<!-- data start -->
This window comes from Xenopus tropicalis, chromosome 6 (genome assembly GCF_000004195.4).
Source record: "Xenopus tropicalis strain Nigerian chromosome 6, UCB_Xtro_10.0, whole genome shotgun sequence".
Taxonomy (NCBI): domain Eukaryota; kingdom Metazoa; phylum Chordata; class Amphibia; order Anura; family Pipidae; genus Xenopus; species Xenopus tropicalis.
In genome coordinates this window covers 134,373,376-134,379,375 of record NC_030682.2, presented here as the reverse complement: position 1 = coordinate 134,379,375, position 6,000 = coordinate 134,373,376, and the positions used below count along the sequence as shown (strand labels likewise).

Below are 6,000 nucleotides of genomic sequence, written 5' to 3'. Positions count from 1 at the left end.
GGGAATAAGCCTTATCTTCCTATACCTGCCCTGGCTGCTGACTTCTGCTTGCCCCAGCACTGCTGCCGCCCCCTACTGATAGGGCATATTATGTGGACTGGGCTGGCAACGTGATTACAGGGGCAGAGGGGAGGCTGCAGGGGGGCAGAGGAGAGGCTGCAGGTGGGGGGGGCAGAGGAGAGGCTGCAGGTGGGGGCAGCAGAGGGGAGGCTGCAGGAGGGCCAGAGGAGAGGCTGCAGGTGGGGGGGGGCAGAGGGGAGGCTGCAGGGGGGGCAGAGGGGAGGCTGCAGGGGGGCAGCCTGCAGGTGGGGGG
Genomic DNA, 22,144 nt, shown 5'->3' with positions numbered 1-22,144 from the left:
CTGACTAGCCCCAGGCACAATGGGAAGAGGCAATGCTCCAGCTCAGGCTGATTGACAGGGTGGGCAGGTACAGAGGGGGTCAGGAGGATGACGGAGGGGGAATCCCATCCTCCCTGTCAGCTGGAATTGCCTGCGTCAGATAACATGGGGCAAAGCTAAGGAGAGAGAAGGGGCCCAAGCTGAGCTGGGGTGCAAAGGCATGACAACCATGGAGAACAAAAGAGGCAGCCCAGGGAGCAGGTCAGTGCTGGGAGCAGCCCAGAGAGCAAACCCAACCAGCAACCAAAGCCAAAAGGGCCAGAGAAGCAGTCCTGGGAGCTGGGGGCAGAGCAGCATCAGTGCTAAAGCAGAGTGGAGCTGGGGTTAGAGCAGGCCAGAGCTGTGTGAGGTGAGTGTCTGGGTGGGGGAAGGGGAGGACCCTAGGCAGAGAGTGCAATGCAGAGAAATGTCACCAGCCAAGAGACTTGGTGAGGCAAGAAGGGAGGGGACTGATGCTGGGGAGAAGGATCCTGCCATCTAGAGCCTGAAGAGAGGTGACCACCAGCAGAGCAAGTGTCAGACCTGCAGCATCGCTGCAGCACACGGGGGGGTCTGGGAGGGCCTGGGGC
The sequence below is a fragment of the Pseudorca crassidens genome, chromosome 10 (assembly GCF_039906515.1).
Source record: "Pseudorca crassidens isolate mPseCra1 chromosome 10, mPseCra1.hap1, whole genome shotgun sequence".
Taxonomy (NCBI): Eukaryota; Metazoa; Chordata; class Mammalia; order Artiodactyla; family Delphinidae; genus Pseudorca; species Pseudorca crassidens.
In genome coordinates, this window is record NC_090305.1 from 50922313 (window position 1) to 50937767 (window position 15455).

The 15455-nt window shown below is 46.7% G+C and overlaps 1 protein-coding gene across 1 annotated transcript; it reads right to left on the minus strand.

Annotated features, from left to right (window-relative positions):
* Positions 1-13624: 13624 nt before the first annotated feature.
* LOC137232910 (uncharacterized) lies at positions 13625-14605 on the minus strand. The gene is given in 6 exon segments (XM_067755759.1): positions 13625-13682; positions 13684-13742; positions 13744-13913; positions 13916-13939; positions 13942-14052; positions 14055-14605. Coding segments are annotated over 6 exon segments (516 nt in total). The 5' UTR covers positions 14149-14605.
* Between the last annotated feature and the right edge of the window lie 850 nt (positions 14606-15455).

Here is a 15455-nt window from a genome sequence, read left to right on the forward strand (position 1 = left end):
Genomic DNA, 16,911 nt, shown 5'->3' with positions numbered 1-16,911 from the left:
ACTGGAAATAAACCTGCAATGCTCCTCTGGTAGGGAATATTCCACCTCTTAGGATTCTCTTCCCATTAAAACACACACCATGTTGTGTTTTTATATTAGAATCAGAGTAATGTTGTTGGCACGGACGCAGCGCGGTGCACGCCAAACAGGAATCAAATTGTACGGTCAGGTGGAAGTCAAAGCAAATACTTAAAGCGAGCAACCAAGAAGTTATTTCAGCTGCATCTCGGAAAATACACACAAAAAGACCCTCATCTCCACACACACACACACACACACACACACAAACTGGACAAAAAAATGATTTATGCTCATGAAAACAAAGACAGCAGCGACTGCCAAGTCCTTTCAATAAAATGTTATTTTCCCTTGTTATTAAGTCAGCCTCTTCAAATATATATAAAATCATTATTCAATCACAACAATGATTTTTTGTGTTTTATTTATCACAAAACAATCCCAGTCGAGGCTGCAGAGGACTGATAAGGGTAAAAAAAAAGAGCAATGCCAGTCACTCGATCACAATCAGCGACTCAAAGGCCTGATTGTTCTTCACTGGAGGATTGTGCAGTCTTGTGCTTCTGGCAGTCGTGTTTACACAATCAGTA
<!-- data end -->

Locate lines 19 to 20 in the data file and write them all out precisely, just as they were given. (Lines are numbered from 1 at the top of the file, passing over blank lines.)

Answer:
Genomic DNA, 16,911 nt, shown 5'->3' with positions numbered 1-16,911 from the left:
ACTGGAAATAAACCTGCAATGCTCCTCTGGTAGGGAATATTCCACCTCTTAGGATTCTCTTCCCATTAAAACACACACCATGTTGTGTTTTTATATTAGAATCAGAGTAATGTTGTTGGCACGGACGCAGCGCGGTGCACGCCAAACAGGAATCAAATTGTACGGTCAGGTGGAAGTCAAAGCAAATACTTAAAGCGAGCAACCAAGAAGTTATTTCAGCTGCATCTCGGAAAATACACACAAAAAGACCCTCATCTCCACACACACACACACACACACACACACAAACTGGACAAAAAAATGATTTATGCTCATGAAAACAAAGACAGCAGCGACTGCCAAGTCCTTTCAATAAAATGTTATTTTCCCTTGTTATTAAGTCAGCCTCTTCAAATATATATAAAATCATTATTCAATCACAACAATGATTTTTTGTGTTTTATTTATCACAAAACAATCCCAGTCGAGGCTGCAGAGGACTGATAAGGGTAAAAAAAAAGAGCAATGCCAGTCACTCGATCACAATCAGCGACTCAAAGGCCTGATTGTTCTTCACTGGAGGATTGTGCAGTCTTGTGCTTCTGGCAGTCGTGTTTACACAATCAGTA